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Need faster load testing? How does 9x’s faster sound? Look no further than HP StormRunner Load

HP LoadRunner and Performance Center Blog - Thu, 08/14/2014 - 19:52

Would you put up with a tool that wastes your time? I can’t imagine why you would.iStock_000021187110Medium.jpg

 

I have a zero-tolerance policy for slow tools, because tools are supposed to make me faster, and as you know, speed counts. In application delivery it’s all about who can release faster without compromising the experience for the end user.

 

Keep reading to see how fast you can really go.

Categories: Companies

Appium Bootcamp – Chapter 8: Additional Information + Resources

Sauce Labs - Thu, 08/14/2014 - 17:30

appium_logoThis is the eighth and final post in a series called Appium Bootcamp by noted Selenium expert Dave Haeffner. 

Read:  Chapter 1 Chapter 2 | Chapter 3 | Chapter 4 | Chapter 5 | Chapter 6 | Chapter 7

Dave recently immersed himself in the open source Appium project and collaborated with leading Appium contributor Matthew Edwards to bring us this material. Appium Bootcamp is for those who are brand new to mobile test automation with Appium. No familiarity with Selenium is required, although it may be useful. 

Now that you’re up and running with Appium locally, in the cloud, and on a CI solution, it’s best to show you where you can find more information. Below is a collection of some great resources to help you find your way when it comes to mobile testing.

Community Support

These are the official tutorials for the Appium project for Android and iOS. They served as inspiration and a base for this getting started series. They are great follow-on material since they cover various topics in more depth, and include Java examples as well.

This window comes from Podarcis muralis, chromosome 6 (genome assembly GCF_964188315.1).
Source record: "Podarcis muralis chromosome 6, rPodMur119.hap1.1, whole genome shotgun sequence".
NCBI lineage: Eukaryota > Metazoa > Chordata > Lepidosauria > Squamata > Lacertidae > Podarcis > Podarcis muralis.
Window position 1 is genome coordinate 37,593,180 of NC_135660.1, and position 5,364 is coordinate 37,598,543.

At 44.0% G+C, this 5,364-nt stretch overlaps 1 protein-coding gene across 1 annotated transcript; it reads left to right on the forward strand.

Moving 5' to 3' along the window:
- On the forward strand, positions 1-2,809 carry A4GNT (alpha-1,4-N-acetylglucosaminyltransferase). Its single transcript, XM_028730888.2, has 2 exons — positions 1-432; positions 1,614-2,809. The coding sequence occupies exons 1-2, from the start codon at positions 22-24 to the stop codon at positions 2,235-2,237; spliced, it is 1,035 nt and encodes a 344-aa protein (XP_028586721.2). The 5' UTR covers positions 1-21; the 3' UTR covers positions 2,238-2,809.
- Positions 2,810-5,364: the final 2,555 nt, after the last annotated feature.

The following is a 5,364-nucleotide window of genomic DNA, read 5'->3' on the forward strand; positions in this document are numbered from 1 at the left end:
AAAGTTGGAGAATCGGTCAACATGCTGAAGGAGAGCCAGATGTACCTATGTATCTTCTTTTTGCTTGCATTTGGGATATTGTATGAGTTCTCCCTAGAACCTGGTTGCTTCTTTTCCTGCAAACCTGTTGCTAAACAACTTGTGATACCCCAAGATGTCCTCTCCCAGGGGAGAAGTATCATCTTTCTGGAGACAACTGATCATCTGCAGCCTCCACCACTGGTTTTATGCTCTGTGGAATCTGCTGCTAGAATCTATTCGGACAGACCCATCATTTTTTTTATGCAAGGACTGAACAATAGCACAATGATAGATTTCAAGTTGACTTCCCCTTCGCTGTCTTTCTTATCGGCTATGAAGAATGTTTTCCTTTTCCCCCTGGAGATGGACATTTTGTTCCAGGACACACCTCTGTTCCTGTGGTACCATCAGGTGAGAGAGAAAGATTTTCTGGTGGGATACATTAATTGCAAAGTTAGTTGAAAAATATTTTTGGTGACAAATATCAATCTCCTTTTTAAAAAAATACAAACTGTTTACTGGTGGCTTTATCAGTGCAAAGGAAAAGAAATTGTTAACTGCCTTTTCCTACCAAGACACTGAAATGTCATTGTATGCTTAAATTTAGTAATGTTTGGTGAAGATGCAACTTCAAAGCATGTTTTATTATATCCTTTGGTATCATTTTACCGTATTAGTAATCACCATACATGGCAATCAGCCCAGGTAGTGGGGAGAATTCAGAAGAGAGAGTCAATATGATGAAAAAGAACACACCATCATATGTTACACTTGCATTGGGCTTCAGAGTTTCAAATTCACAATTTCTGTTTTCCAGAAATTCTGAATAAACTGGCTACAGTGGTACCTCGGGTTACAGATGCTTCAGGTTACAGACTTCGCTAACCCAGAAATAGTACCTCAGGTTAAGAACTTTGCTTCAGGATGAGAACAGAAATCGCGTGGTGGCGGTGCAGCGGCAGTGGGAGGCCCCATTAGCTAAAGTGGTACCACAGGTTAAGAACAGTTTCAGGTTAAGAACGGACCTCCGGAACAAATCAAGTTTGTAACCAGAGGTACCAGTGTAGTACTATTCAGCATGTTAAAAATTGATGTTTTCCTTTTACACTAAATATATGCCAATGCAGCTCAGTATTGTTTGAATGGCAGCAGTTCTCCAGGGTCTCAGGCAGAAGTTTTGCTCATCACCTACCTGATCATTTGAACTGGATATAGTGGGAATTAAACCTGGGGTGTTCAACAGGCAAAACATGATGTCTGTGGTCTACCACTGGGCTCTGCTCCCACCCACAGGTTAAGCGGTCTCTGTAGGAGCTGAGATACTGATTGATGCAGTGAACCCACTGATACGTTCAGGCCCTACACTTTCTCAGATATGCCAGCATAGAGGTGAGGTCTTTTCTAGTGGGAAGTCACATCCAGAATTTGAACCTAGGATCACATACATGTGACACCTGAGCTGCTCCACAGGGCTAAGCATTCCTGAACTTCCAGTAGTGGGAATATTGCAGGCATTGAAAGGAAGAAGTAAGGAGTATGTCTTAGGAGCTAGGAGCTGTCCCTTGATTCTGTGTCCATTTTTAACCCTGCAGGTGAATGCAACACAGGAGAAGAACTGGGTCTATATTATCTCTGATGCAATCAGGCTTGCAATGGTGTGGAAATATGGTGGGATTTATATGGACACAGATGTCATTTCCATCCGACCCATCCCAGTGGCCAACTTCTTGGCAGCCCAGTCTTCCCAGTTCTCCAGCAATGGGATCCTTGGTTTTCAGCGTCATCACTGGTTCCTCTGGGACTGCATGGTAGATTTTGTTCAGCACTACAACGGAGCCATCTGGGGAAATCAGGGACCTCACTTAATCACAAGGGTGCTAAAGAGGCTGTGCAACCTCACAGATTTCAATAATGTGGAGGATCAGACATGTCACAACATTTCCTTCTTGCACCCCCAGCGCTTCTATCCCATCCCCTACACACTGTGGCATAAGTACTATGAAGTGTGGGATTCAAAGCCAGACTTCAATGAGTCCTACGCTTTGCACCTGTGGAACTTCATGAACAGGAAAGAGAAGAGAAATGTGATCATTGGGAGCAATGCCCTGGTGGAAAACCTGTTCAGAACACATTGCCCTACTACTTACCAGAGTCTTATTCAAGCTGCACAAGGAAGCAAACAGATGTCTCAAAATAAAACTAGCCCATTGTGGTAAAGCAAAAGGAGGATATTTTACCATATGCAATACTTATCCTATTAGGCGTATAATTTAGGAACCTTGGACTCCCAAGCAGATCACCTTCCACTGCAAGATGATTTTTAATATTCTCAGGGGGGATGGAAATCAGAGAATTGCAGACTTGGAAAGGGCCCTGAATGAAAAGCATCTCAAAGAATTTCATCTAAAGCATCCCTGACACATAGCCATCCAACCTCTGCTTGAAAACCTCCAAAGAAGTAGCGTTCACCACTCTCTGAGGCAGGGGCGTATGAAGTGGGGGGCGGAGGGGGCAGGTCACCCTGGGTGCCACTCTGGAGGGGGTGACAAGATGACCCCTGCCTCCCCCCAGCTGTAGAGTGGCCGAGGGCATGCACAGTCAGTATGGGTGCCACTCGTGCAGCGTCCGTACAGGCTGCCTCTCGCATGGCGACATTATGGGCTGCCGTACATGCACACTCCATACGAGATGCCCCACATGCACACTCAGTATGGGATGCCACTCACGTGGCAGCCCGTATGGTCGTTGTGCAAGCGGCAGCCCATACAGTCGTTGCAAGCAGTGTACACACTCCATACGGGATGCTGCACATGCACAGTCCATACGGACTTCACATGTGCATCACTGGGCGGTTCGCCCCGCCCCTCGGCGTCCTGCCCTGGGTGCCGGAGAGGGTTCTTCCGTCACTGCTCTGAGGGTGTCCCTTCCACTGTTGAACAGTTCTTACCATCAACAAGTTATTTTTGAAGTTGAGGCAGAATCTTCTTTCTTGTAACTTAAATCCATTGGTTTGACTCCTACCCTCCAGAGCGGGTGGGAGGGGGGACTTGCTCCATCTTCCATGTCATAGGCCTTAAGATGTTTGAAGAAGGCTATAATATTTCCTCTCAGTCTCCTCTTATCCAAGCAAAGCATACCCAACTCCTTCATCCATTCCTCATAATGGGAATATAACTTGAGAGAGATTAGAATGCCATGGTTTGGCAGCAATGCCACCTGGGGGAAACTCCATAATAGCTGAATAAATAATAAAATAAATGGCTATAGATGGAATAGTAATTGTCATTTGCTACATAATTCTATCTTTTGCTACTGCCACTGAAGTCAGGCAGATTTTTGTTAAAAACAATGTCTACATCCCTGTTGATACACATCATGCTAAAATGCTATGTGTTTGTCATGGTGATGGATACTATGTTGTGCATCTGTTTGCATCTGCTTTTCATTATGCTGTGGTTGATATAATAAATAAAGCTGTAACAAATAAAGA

If you have an issue or a question, this is a great place to turn to. Before posting an issue, be sure to read through the Appium Troubleshooting docs and search the group to see if your question has already been asked/answered.

In addition to the Google Discussion Group, you can hop on the Appium HipChat chat room and ask questions from others in the Appium community.

This is a follow-up post answering loads of questions from a webinar from just after thet Appium 1.0 release. It’s chocked full of a lot of great information.

In this video, Jonathan Lipps (Appium’s Chief Architect) explains mobile automation with Appium.

This is an open-source book that is a work in progress; authored by Jonathan Lipps. It’s working title is “Appium: Mobile Automation Made Awesome”.

Some Android Specific Resources

These links (a video, Q&A, and a blog post) cover how Google approaches Android testing.

uiautomator is a crucial component of Android test automation. In this video, the engineers behind it talk about it’s future.

This video is a walk through Google’s newest Android testing framework. This isn’t directly related to Appium, but it contains some useful information.

Some iOS Specific Resources

Appium relies on Apple’s UI Automation support, and these are some solid resources for understanding it better.

Professional Support

If you are a Sauce customer and encounter an issue when using their platform with Appium, be sure to open a support ticket.

If you’re using Appium and you think you’ve found a bug specific to either Android or iOS, then let Google and/or Apple know. In either case it’s best to make sure that the bug is not an Appium issue before filing an issue.

For Google, file an issue here.

For Apple, file an issue here. Apple keeps all bugs private, so it’s worth also filing a duplicate issue here.

Straight To The Source

These are great instructions on how to search through the Appium source code to find more information.

Some Other Resources

There are over 600 Appium questions posted on Stack Overflow for you to peruse.

Xamarin has a free cheat sheet comparing popular mobile app controls. Definitely worth a look.

Outro

Now you’re ready, armed with all the information you need to continue your mobile testing journey.

Happy Testing!

Read:  Chapter 1 Chapter 2 | Chapter 3 | Chapter 4 | Chapter 5 | Chapter 6 | Chapter 7